TITLE

Combined effects of obesity, acid reflux and smoking on the risk of adenocarcinomas of the oesophagus

AUTHOR(S)
Whiteman, D. C.; Sadeghi, S.; Pandeya, N.; Smithers, B. M.; Gotley, D. C.; Bain, C. J.; Webb, P. M.; Green, A. C.
PUB. DATE
February 2008
SOURCE
Gut;Feb2008, Vol. 57 Issue 2, p173
SOURCE TYPE
Academic Journal
DOC. TYPE
Article
ABSTRACT
Objective: To measure the relative risks of adenocarcinomas of the oesophagus and gastro-oesophageal junction associated with measures of obesity, and their interactions with age, sex, gastro-oesophageal reflux symptoms and smoking. Design and setting: Population-based case-control study in Australia. Patients: Patients with adenocarcinomas of the oesophagus (n = 367) or gastro-oesophageal junction In = 4261 were compared with control participants (n = 1580) sampled from a population register. Main outcome measure: Relative risk of adenocarcinoma of the oesophagus or gastro-oesophageal junction. Results: Risks of oesophageal adenocarcinoma increased monotonically with body mass index (BMI) (Ptrend <0.001). Highest risks were seen for BMI ⩾40 kg/m² (odds ratio (OR) = 6.1, 95% Cl 2.7 to 13.61 compared with "healthy" BMI (18.5-24.9 kg/m²). Adjustment for gastro-oesophageal reflux and other factors modestly attenuated risks. Risks associated with obesity were substantially higher among men (OR = 2.6, 95% CI 1.8 to 3.91 than women (OR = 1.4, 95% Cl 0.5 to 3.5), and among those aged <50 years (OR = 7.5, 95% Cl 1.7 to 33.01 than those aged ⩾50 years (OR = 2.2, 95% Cl 1.5 to 3.1). Obese people with frequent symptoms of gastro- oesophageal reflux had significantly higher risks (OR = 16.5, 95% Cl 8.9 to 30.61 than people with obesity but no reflux (OR = 2.2, 95% Cl 1.1 to 4.3) or reflux but no obesity (OR = 5.6, 95% 2.8 to 11.3), consistent with a synergistic interaction between these factors. Similar associations, but of smaller magnitude, were seen for gastro-oesophageal junction adenocarcinomas. Conclusions: Obesity increases the risk of oesophageal adenocarcinoma independently of other factors, particularly among men. From a clinical perspective, these data suggest that patients with obesity and frequent symptoms of gastro-oesophageal reflux are at especially increased risk of adenocarcinoma.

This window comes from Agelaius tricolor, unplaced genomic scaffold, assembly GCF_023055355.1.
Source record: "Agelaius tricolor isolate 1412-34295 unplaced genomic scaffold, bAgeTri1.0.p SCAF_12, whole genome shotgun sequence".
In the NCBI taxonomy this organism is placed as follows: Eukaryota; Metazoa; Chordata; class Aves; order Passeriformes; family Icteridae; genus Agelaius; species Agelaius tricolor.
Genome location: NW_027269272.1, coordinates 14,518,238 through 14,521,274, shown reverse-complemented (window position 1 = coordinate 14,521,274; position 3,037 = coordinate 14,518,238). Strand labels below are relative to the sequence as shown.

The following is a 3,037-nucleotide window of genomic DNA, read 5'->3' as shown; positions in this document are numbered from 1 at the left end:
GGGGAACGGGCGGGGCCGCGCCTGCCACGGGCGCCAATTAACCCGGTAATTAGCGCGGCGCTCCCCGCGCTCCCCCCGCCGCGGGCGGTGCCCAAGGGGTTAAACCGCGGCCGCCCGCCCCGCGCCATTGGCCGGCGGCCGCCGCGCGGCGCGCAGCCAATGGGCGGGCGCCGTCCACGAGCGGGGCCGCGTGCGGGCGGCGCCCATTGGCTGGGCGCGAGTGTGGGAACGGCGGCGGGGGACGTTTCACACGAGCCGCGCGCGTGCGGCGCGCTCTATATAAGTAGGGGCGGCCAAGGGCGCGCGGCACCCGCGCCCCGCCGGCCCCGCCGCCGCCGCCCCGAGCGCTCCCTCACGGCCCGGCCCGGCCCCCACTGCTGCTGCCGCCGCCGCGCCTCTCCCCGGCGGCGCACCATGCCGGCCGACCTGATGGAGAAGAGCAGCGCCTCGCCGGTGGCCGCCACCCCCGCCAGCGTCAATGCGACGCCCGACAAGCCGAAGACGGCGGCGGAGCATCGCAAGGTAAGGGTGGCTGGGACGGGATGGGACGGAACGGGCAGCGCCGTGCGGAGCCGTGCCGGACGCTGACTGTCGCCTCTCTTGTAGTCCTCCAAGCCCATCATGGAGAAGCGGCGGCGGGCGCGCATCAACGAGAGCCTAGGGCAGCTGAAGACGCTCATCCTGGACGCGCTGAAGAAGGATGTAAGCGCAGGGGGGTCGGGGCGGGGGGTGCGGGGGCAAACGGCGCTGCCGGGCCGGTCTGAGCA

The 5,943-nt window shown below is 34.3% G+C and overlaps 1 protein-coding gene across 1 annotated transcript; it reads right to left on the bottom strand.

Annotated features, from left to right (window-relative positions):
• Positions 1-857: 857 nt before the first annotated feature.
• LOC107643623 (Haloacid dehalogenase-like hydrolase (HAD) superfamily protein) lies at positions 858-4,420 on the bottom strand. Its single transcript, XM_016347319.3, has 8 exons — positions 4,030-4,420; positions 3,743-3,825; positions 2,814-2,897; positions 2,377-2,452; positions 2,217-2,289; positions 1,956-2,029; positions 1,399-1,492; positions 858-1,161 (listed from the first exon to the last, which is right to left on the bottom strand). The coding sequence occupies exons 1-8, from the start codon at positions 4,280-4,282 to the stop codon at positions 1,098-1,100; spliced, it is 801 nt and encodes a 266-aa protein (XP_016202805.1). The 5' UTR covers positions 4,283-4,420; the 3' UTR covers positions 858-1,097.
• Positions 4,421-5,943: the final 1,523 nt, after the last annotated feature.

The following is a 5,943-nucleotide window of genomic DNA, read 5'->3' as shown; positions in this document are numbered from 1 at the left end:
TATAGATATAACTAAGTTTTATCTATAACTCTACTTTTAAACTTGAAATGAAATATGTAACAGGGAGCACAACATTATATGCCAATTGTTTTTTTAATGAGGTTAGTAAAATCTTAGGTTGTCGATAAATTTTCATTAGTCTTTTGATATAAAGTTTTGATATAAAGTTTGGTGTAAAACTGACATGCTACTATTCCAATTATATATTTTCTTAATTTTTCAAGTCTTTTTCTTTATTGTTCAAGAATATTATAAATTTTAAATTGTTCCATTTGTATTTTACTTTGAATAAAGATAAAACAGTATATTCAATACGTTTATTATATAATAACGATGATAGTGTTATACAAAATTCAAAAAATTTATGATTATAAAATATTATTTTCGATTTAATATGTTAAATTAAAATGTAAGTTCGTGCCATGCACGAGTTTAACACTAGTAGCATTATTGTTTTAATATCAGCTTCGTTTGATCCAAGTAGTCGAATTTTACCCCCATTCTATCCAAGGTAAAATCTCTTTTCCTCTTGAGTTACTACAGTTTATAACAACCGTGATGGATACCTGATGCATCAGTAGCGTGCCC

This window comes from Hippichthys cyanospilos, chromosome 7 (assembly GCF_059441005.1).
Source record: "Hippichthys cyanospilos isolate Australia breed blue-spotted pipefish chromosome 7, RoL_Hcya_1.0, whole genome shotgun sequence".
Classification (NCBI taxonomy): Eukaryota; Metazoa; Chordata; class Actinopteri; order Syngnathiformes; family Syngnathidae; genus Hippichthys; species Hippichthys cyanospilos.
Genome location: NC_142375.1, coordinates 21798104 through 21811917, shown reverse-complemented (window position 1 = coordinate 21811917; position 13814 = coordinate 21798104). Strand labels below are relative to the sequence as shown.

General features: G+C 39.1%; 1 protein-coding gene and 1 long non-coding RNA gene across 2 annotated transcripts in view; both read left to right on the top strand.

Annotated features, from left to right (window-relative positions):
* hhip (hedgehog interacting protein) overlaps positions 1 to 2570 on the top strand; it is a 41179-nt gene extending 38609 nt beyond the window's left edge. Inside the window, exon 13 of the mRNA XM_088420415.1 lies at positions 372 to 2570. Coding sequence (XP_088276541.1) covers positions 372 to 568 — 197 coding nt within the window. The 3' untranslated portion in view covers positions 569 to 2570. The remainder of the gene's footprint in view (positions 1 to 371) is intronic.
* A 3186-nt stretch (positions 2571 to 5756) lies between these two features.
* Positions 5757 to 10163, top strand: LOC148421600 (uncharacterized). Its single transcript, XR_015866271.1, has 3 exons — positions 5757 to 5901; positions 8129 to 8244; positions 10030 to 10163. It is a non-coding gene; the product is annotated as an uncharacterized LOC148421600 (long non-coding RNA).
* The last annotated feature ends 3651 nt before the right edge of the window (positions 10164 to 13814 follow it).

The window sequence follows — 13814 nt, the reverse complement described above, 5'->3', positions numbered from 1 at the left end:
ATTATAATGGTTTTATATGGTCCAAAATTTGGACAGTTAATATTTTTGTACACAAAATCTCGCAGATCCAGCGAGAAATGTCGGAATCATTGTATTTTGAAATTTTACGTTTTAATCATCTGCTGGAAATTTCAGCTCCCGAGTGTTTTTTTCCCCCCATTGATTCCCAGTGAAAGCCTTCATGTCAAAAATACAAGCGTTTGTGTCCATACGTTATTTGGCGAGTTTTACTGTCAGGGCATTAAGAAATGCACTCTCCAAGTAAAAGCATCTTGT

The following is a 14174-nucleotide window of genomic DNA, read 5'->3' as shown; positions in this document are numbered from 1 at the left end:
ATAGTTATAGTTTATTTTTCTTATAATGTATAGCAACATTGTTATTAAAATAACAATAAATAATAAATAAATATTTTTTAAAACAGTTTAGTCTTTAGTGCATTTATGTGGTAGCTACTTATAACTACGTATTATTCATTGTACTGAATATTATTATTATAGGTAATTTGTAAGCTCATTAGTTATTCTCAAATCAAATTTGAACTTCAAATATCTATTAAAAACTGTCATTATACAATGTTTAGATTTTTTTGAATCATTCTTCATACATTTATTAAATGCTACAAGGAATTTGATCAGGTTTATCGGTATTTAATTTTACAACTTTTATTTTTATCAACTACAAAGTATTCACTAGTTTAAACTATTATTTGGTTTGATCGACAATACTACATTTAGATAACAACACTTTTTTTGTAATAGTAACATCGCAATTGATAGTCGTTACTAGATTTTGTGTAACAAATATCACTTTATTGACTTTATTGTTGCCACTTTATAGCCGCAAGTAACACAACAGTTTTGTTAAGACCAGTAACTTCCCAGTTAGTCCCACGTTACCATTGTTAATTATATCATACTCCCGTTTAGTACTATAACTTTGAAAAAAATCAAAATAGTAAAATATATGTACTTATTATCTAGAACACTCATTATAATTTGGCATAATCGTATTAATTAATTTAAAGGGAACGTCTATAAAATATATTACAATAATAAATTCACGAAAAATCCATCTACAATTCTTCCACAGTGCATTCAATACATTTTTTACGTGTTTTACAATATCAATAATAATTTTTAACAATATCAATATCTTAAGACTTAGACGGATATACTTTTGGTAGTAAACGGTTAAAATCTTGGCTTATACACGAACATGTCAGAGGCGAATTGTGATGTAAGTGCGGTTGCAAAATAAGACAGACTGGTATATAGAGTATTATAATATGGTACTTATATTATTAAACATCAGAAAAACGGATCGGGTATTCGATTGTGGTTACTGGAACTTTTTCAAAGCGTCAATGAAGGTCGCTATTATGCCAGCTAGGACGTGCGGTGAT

ACCESSION #
28843106

 

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